I have asked the question to highlight the tremendous work done over many years by volunteers in the real meaning of the word, for which they are not remunerated. They are, however, finding it very difficult and it could come to the point where we will have no voluntary boards of management, no voluntary directors and no volunteers in the youth service. As there are 600 volunteers in Dublin alone, we should reflect on what would happen if a significant number felt they were no longer welcome, or that what they were contributing was being undermined. The one-size-fits-all approach makes it difficult. I agree with good governance, transparency and accountability, but there is no allowance for the difference between the directors who are really voluntary and those who are being remunerated. There is so much administrative work to be done that one has to ask if the quality of youth working has improved as a result. The most vital component is the relationship between a young person and a youth worker. I do not dispute the need for rules and regulations, but we need to look at this issue because we are in danger of losing many volunteers.

I always welcome the Deputy's passion for these issues, her commitment and the experience she brings. I acknowledge everything she has said about the contributions of volunteers and the additional burdens they face, some of which I understand are being addressed by my Department and the National Youth Council of Ireland. My Department met representatives of smaller national youth organisations at the end of August, with the aim of agreeing to a sustainable long-term approach to assist in reducing the impact on small youth organisations of the compliance and associated administrative burden. They identified possible solutions and came up with prioritised shared services, shared systems and a provider to support them in meeting their administrative requirements. We listened to them and are putting in place what they recommended.

There are a lot of requirements in the supervision of volunteers in the City of Dublin Youth Service Board, while some volunteers have to complete the Tusla online safeguarding programme. Some older people do not have the IT skills to do this and some of the retraining courses are being offered at times that do not suit volunteers because they work on a full-time basis. Some may feel insulted that after many years of volunteering they now have to be Garda vetted.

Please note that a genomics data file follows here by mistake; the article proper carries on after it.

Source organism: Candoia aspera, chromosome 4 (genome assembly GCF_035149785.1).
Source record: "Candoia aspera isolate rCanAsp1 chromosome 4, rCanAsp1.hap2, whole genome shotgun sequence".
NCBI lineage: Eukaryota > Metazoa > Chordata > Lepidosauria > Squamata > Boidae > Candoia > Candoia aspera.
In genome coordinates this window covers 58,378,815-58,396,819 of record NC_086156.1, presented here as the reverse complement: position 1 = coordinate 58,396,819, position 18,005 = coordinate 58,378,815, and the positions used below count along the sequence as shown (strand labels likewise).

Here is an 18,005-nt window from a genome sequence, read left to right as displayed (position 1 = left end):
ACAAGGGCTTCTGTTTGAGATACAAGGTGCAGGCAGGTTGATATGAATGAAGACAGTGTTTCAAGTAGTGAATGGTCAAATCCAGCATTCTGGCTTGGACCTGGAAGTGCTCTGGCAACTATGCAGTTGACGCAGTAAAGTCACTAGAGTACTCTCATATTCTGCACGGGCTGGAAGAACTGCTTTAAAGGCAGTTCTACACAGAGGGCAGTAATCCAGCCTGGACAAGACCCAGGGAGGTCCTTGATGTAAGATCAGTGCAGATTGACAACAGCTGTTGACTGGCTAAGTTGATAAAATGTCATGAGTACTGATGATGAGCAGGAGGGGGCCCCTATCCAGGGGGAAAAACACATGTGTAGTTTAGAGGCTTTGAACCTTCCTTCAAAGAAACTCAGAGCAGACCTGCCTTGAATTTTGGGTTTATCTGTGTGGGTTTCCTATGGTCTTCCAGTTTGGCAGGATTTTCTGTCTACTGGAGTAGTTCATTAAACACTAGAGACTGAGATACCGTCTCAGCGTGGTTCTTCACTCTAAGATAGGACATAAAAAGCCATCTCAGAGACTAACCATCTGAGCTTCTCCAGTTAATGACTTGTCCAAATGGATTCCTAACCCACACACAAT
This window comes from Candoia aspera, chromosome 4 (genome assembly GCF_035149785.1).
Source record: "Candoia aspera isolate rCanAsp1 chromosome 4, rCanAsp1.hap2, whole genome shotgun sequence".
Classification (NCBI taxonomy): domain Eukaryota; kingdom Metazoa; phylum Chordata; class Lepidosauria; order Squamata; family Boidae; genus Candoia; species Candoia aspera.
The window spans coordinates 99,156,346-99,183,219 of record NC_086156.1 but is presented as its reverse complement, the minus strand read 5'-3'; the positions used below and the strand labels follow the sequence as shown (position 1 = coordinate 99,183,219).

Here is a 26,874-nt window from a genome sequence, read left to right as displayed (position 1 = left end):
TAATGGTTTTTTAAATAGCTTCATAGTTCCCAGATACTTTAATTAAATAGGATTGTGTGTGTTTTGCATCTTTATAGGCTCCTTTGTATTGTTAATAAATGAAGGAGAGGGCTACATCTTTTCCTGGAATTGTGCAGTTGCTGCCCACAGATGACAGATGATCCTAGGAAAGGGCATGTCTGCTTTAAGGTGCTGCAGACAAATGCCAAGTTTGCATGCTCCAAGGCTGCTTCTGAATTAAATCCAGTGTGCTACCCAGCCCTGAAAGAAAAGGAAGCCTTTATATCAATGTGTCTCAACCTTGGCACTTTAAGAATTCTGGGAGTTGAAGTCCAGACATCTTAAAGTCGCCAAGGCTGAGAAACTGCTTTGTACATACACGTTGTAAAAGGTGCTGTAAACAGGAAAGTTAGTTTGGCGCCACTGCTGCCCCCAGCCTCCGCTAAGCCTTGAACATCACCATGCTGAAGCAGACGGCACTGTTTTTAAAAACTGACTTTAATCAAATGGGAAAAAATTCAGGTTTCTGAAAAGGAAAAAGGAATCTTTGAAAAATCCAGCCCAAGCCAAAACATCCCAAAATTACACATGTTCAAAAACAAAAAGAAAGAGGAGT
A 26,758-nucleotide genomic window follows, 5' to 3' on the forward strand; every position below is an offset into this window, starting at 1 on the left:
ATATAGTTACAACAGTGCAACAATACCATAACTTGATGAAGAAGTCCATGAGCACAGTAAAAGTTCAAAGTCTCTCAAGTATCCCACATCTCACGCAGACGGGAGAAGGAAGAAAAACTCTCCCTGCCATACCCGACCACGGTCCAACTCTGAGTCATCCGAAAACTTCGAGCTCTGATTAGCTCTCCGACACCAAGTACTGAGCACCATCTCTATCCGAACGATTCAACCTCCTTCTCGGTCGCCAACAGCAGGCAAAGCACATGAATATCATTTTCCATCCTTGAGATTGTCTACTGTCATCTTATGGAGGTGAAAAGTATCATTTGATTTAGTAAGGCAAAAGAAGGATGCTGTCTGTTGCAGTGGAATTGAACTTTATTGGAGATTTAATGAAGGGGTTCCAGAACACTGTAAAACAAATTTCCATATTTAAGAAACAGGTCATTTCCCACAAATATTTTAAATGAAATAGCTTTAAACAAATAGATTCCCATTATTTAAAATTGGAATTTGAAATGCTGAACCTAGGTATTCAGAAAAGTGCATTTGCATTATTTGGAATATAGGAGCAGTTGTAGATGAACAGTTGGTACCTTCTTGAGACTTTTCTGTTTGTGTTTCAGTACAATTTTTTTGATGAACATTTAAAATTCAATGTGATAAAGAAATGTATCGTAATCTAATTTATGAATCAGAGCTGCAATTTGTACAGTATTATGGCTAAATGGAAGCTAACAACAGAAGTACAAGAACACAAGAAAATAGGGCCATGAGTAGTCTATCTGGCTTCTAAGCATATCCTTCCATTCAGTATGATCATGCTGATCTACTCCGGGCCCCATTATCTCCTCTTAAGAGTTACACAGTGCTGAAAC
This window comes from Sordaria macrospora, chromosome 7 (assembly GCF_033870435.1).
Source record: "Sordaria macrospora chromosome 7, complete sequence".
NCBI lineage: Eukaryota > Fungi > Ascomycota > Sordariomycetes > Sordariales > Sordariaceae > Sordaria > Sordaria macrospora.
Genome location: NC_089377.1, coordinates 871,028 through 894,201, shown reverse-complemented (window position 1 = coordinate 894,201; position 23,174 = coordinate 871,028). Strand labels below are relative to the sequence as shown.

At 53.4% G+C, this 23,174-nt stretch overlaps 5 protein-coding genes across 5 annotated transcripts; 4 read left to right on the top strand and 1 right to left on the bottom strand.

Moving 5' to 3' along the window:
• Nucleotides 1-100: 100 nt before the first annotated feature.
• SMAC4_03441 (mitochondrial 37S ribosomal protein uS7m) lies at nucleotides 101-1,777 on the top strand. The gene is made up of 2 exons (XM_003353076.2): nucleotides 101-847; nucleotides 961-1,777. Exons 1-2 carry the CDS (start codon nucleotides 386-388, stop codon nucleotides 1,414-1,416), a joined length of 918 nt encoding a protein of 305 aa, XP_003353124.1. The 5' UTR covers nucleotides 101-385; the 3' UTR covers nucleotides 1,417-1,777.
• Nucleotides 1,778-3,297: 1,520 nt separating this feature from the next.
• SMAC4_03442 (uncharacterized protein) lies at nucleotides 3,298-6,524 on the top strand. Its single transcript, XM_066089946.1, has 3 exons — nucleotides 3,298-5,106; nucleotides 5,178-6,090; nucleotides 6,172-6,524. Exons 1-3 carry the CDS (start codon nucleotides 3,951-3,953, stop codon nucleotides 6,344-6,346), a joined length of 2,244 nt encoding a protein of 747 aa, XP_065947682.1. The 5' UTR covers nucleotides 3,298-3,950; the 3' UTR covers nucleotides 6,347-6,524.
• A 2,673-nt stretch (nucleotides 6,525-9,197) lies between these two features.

For example, I have some 40 years behind me of volunteering with a youth service. If I was to go back and offer the service one night per week I would have to be Garda vetted. Another example is a youth service whose buses are now under Tusla, but Tusla is saying that it does not recommend using volunteers even though the service has been using volunteers with clean driving licences for many years. The alternative is that the youth service now must train some of its own workers, at a lot of expense, to be drivers and to have the D licence. I agree with the paid youth service conditions of employment but the volunteer is the person who can give the hours late at night, who can work weekends and holidays. They are not looking for overtime and they are not looking for time off work.

I thank Deputy O'Sullivan. While I appreciate the concerns the Deputy brings with regard to the volunteers on whose behalf she speaks, and while I understand what the Deputy is saying, the example given is the person who has years of experience in volunteer work. Am I correct in hearing that even as we move towards having a system for the safety of young people and children of which Garda vetting is part that we should just suspend the vetting requirement for people who have been in the field for a while? I do not believe that is what the Deputy is saying, but I appreciate the additional burden it may require. I also hear the number of other issues raised by the Deputy. There have been meetings with my Department and with smaller organisations to try to take account of the concerns of some of the volunteers. I understand that there is another meeting of these organisations on 12 November. I will ask them to pay attention to the issues raised by the Deputy and to ensure they are taken into account in that meeting in moving forward.